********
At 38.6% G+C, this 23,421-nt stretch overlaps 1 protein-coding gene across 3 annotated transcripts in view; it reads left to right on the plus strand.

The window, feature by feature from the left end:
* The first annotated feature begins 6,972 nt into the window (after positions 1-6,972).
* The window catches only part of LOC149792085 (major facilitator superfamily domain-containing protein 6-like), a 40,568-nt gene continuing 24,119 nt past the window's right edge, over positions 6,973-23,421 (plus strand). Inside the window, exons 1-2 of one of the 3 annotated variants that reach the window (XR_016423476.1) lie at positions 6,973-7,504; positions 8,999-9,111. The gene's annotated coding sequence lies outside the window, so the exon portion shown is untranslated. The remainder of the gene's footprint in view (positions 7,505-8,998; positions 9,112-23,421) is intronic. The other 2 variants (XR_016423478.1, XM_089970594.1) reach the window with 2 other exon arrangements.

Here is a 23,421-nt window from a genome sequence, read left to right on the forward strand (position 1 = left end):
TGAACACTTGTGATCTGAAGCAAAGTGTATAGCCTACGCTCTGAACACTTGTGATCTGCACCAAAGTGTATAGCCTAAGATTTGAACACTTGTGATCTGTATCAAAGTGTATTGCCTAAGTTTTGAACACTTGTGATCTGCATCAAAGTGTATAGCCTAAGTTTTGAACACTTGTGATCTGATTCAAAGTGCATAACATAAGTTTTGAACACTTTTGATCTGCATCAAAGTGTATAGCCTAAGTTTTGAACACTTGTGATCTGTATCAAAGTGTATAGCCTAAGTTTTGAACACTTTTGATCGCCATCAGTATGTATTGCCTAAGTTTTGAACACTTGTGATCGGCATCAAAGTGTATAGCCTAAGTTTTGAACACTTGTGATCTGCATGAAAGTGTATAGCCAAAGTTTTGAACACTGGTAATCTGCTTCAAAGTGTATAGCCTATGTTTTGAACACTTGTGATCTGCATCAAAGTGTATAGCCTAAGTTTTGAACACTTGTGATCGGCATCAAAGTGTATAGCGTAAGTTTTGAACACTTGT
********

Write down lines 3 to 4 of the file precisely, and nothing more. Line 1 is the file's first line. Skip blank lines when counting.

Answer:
* The first annotated feature begins 6,972 nt into the window (after positions 1-6,972).
* The window catches only part of LOC149792085 (major facilitator superfamily domain-containing protein 6-like), a 40,568-nt gene continuing 24,119 nt past the window's right edge, over positions 6,973-23,421 (plus strand). Inside the window, exons 1-2 of one of the 3 annotated variants that reach the window (XR_016423476.1) lie at positions 6,973-7,504; positions 8,999-9,111. The gene's annotated coding sequence lies outside the window, so the exon portion shown is untranslated. The remainder of the gene's footprint in view (positions 7,505-8,998; positions 9,112-23,421) is intronic. The other 2 variants (XR_016423478.1, XM_089970594.1) reach the window with 2 other exon arrangements.